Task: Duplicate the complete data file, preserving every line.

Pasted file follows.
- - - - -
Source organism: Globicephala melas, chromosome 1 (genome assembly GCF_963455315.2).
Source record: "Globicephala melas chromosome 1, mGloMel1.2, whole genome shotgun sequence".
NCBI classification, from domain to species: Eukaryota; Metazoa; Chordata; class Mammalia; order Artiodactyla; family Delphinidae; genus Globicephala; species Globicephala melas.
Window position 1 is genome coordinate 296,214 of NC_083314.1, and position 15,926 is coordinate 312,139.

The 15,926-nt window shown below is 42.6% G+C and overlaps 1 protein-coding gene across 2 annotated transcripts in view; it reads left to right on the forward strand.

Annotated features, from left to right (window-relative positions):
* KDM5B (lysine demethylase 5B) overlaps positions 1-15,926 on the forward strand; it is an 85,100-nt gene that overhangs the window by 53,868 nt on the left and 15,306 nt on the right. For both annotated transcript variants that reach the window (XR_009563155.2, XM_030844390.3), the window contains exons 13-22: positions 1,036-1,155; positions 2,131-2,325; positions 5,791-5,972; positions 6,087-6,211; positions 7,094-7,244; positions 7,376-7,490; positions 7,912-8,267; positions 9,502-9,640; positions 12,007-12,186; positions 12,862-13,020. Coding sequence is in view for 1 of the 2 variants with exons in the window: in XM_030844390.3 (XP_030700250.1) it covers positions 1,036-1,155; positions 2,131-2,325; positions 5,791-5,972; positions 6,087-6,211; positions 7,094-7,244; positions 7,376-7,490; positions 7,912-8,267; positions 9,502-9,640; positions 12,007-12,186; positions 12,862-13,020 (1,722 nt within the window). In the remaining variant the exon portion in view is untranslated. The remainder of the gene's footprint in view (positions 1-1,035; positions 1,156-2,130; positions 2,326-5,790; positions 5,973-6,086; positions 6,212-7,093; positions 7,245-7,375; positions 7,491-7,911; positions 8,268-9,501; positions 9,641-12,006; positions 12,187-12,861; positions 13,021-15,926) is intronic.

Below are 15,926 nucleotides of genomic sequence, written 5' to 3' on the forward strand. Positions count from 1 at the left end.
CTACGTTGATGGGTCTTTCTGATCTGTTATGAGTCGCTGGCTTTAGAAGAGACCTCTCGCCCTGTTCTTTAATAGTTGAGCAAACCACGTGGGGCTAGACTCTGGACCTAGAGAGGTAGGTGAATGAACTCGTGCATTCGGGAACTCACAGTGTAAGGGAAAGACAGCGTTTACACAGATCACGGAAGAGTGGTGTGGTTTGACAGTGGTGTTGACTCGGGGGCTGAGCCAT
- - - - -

Source organism: Globicephala melas, chromosome 1 (genome assembly GCF_963455315.2).
Source record: "Globicephala melas chromosome 1, mGloMel1.2, whole genome shotgun sequence".
NCBI classification, from domain to species: Eukaryota; Metazoa; Chordata; class Mammalia; order Artiodactyla; family Delphinidae; genus Globicephala; species Globicephala melas.
Window position 1 is genome coordinate 296,214 of NC_083314.1, and position 15,926 is coordinate 312,139.

The 15,926-nt window shown below is 42.6% G+C and overlaps 1 protein-coding gene across 2 annotated transcripts in view; it reads left to right on the forward strand.

Annotated features, from left to right (window-relative positions):
* KDM5B (lysine demethylase 5B) overlaps positions 1-15,926 on the forward strand; it is an 85,100-nt gene that overhangs the window by 53,868 nt on the left and 15,306 nt on the right. For both annotated transcript variants that reach the window (XR_009563155.2, XM_030844390.3), the window contains exons 13-22: positions 1,036-1,155; positions 2,131-2,325; positions 5,791-5,972; positions 6,087-6,211; positions 7,094-7,244; positions 7,376-7,490; positions 7,912-8,267; positions 9,502-9,640; positions 12,007-12,186; positions 12,862-13,020. Coding sequence is in view for 1 of the 2 variants with exons in the window: in XM_030844390.3 (XP_030700250.1) it covers positions 1,036-1,155; positions 2,131-2,325; positions 5,791-5,972; positions 6,087-6,211; positions 7,094-7,244; positions 7,376-7,490; positions 7,912-8,267; positions 9,502-9,640; positions 12,007-12,186; positions 12,862-13,020 (1,722 nt within the window). In the remaining variant the exon portion in view is untranslated. The remainder of the gene's footprint in view (positions 1-1,035; positions 1,156-2,130; positions 2,326-5,790; positions 5,973-6,086; positions 6,212-7,093; positions 7,245-7,375; positions 7,491-7,911; positions 8,268-9,501; positions 9,641-12,006; positions 12,187-12,861; positions 13,021-15,926) is intronic.

Below are 15,926 nucleotides of genomic sequence, written 5' to 3' on the forward strand. Positions count from 1 at the left end.
CTACGTTGATGGGTCTTTCTGATCTGTTATGAGTCGCTGGCTTTAGAAGAGACCTCTCGCCCTGTTCTTTAATAGTTGAGCAAACCACGTGGGGCTAGACTCTGGACCTAGAGAGGTAGGTGAATGAACTCGTGCATTCGGGAACTCACAGTGTAAGGGAAAGACAGCGTTTACACAGATCACGGAAGAGTGGTGTGGTTTGACAGTGGTGTTGACTCGGGGGCTGAGCCAT